Third, despite the fact that most FORCE raid target users and not dealers, according to Joan Pearson, executive director of SPTU, the program focused on punishment. There has never been a coordinated effort to link drug treatment to the FORCE activities. According to FORCE housing inspector Jim Halvorsen, “the whole philosophy behind the unit is to move [the drug problem]. What you have to understand is that I only want to move it outside the city limits. Let them go to Roseville or Maplewood [suburbs of St. Paul], I don’t care, as long as it isn’t in the city of St. Paul.”

Fourth, these condemnations were contributing to homelessness in the city. According to the FORCE inspector’s estimate, 25 percent of the properties he condemns become vacant. The November 17, 1993 St. Paul Pioneer Press reported that “‘Condemnation’ is more and more listed as a reason families end up in shelter. Ironically, perhaps, one reason is that city housing inspectors now accompany police on crack raids, in an effort to make neighborhoods more habitable.”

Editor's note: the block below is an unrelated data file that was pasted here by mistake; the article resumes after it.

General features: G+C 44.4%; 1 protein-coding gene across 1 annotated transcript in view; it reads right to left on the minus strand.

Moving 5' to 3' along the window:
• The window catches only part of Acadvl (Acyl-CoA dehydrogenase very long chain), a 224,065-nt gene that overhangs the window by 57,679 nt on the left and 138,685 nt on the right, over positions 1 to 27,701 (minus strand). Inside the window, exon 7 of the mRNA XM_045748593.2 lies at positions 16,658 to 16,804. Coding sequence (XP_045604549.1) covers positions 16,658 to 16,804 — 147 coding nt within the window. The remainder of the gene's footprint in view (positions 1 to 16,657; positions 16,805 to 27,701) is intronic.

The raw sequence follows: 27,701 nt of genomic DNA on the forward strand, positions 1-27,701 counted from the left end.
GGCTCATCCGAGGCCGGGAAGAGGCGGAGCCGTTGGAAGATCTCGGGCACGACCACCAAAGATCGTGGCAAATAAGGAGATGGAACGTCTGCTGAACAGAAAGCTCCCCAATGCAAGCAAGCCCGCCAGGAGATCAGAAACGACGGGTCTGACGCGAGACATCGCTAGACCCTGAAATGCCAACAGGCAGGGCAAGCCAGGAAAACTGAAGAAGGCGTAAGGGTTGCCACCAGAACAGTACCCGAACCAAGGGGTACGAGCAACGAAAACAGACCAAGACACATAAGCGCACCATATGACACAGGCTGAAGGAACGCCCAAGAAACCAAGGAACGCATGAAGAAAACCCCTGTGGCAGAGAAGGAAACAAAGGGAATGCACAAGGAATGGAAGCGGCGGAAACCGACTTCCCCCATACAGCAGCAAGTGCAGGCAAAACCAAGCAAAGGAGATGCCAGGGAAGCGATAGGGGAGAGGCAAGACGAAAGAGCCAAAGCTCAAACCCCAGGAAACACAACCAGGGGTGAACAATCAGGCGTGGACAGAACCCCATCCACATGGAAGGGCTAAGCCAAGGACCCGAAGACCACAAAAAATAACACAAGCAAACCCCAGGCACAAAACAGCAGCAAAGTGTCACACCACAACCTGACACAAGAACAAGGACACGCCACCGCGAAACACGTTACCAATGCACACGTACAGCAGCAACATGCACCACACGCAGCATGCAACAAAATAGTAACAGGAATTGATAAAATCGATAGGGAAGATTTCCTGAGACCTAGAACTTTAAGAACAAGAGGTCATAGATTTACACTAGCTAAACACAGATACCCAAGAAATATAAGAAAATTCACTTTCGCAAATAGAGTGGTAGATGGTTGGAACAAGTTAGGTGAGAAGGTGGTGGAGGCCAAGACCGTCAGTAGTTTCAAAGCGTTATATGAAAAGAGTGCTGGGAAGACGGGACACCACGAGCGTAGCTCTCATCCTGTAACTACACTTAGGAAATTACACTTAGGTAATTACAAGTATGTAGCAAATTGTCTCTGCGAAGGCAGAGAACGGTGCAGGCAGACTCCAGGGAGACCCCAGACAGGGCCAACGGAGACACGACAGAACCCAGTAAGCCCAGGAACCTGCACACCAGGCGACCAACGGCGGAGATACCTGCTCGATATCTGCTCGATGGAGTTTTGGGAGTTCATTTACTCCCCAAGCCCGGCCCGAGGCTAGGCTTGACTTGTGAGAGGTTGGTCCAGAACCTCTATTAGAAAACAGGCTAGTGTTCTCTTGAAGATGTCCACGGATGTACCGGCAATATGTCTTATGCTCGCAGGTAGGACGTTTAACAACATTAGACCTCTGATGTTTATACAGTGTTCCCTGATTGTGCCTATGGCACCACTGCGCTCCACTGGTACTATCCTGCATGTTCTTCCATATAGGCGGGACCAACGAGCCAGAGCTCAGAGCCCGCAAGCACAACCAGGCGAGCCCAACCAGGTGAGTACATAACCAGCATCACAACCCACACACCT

Finally, SPTU had data to show that 93 percent of FORCE raids had targeted African-Americans, though they make up less than 10 percent of the city’s total population. Though the program was supposed to be citywide, virtually all of the raids occurred in the heavily minority neighborhoods of Frogtown, Summit-University, and the East Side.

“The Tenants Union has heard story after story about families, including children, who are mistreated during raids,” said Hollins. “We hear reports of children as young as 8 years old being handcuffed with guns pointed to their heads and being thrown to the ground where they are searched. We hear reports from a young mother who is handcuffed and not allowed to pick up her baby who is crying on the floor, frightened by 8 officers with drawn guns”